The book offers insights into the process of writing, crafting and drafting, trying to get it right, over the decades which led to Tolkien's great works. Occasionally one can trace particular elements to the outside world: Tolkien's town of Kortirion is very explicitly modelled on Warwick. But more often the writers are drawing on their own emotional resources and imagination, trying as it were to find the story that is trying to get out - the Tolkien drafts show constant refining to get a better result.

The Book of Lost Tales is of interest more because of what it eventually led to, and also to an extent because of what fed into it, than because of the content. Of course Tolkien drew on the ancient literature with which he was very familiar in crafting his own work; but the style seemed to me to have strong links with Lord Dunsany and with the earlier and less weird Lovecraft. Dunsany's The Gods of Pegāna had of course been published in 1905, but I see that Lovecraft only started publishing horror in 1919, so I guess it is a case of two contemporaries drawing from a common well.

I couldn't really recommend The Book of Lost Tales to anyone but a Tolkien enthusiast (and I have been one for most of my life, but have only now got around to reading it 27 years after it was published). ( )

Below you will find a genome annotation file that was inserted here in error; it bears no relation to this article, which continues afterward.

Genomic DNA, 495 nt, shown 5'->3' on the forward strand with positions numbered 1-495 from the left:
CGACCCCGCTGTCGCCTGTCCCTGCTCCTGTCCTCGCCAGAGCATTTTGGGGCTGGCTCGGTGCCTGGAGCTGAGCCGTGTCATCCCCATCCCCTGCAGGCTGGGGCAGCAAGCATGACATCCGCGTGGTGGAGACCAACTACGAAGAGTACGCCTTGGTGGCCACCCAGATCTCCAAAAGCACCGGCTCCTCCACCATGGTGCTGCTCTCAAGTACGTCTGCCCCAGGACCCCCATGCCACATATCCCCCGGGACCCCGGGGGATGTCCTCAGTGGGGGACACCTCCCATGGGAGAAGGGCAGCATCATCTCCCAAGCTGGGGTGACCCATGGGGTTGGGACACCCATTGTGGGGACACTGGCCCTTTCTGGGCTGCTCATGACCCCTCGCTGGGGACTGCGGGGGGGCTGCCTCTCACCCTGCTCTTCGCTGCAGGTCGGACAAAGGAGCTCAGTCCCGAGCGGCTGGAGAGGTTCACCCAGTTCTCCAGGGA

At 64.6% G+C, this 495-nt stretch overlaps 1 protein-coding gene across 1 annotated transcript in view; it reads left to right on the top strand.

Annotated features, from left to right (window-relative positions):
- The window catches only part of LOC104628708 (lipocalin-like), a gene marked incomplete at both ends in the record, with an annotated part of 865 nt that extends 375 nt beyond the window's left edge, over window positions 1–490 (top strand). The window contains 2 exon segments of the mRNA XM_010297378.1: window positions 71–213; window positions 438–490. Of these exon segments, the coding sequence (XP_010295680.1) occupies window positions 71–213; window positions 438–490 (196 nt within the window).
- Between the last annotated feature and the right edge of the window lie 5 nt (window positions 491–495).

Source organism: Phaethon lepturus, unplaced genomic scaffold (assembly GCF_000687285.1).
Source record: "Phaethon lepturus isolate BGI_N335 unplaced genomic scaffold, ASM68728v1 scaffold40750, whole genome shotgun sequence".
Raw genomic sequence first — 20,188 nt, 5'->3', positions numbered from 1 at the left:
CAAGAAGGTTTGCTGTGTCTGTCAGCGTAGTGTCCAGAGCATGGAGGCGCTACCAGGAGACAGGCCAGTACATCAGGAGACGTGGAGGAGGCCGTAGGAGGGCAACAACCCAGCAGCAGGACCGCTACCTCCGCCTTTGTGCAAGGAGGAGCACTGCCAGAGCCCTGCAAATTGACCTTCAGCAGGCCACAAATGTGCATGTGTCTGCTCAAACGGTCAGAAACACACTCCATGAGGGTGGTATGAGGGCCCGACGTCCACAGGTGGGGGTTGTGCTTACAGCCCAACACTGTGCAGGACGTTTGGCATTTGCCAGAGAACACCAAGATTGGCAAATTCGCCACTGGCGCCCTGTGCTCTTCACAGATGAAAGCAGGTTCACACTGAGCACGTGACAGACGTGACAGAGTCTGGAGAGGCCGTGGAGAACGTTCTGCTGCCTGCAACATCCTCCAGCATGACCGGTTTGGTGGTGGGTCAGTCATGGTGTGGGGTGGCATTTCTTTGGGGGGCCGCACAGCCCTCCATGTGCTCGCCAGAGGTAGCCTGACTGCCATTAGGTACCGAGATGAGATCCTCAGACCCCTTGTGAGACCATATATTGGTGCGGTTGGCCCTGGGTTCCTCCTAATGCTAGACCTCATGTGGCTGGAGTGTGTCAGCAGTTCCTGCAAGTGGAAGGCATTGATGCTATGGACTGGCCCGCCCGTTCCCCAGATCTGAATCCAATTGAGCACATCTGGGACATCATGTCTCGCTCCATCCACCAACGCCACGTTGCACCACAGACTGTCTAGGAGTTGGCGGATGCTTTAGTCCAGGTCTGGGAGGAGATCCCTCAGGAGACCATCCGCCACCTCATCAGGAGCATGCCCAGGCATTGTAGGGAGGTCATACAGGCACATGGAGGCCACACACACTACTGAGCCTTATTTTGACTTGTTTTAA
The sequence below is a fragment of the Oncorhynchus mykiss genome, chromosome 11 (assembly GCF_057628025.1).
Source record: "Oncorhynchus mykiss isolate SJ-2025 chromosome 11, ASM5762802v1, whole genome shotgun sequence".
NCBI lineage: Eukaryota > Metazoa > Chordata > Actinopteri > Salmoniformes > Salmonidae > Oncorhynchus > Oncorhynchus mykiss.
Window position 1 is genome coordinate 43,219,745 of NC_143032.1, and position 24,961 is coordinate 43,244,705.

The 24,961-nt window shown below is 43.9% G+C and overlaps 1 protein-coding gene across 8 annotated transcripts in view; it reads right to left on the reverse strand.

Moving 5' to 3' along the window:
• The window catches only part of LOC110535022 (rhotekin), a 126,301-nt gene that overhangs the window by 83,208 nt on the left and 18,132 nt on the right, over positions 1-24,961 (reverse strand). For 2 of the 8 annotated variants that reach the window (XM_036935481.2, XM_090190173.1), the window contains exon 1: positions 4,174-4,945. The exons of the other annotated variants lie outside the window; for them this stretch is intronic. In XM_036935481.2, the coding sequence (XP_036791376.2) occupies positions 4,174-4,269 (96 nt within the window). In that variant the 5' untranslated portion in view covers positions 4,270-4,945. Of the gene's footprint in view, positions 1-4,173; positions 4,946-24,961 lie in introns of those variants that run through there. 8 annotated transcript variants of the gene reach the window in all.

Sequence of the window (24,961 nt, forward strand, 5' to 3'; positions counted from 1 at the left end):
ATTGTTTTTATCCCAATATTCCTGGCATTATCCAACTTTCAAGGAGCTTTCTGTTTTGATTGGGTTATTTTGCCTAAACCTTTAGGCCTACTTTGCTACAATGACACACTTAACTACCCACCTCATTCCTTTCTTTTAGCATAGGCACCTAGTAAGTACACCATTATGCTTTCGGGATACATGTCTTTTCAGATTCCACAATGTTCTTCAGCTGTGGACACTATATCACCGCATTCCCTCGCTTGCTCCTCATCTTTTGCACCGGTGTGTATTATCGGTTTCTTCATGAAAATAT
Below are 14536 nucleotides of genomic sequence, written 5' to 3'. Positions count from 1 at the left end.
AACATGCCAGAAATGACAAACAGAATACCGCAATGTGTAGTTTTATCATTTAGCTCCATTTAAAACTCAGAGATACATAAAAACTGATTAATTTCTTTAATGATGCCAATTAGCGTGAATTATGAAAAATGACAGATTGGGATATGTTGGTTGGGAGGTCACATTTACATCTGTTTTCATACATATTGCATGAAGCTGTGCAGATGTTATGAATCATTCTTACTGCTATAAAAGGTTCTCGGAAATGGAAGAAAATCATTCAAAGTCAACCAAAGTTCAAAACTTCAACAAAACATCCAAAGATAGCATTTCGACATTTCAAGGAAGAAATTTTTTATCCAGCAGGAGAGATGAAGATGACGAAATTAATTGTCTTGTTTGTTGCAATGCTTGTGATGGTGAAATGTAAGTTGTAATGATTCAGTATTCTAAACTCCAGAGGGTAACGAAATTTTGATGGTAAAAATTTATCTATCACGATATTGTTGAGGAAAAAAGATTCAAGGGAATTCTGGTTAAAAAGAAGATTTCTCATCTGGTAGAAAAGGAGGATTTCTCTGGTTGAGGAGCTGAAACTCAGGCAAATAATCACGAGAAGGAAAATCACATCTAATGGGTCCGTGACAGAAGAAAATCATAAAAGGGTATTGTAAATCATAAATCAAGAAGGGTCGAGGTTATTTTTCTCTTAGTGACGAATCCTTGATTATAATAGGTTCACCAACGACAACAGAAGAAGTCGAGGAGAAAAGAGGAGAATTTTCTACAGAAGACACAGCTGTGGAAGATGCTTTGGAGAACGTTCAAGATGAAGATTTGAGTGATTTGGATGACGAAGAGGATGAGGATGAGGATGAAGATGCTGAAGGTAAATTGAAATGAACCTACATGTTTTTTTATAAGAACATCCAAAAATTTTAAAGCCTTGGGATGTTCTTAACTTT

3 vote nwhyte | Nov 28, 2010 |
The Book of Lost Tales is aptly named. These stories — J. R. R. Tolkien's earliest writings about the world that would become Middle-earth — were tossed into boxes and packed away for years, only coming to light as part of Christopher Tolkien's work of retracing his father's mythology. The Lost Tales were first published in 1983–4, nearly seventy years after the date of the earliest known poem. Many of the stories and fragments related here later became the bulk of The Silmarillion; some were abandoned. But the one thing they share with all Tolkien's works is a sense of stately beauty, rich archaic language, and yearning for "great and sad things" (16).

Tolkien dreamed of writing a mythology for England (in his view, Arthur doesn't count). In his Letters, Tolkien says he was distressed as a young man because "there was nothing English, save impoverished chap-book stuff" in the English mythological tradition (144). So he set out to change that. All the events that happen in the Third Age, the destruction of the Ring and the passing of the Elves and all of it, are supposed to be pre-historical legends that connect to the real England that Tolkien loved (though by 1951 he had shelved the idea as overly ambitious). I had read of this intention before and had wondered how Middle-earth would be tied in with the misty beginnings of recorded history on the British isle... well, in the Lost Tales we have the faintest sketches of Tolkien's early vision. There is a complex outline of the Eriol story (that was no doubt a nightmare to put together from the scattered notes and scribblings of Tolkien's fast writing), rough and clearly in the beginning stages of conception. But it does give us a vague image of how Tolkien envisioned Middle-earth eventually becoming our earth. It's interesting stuff.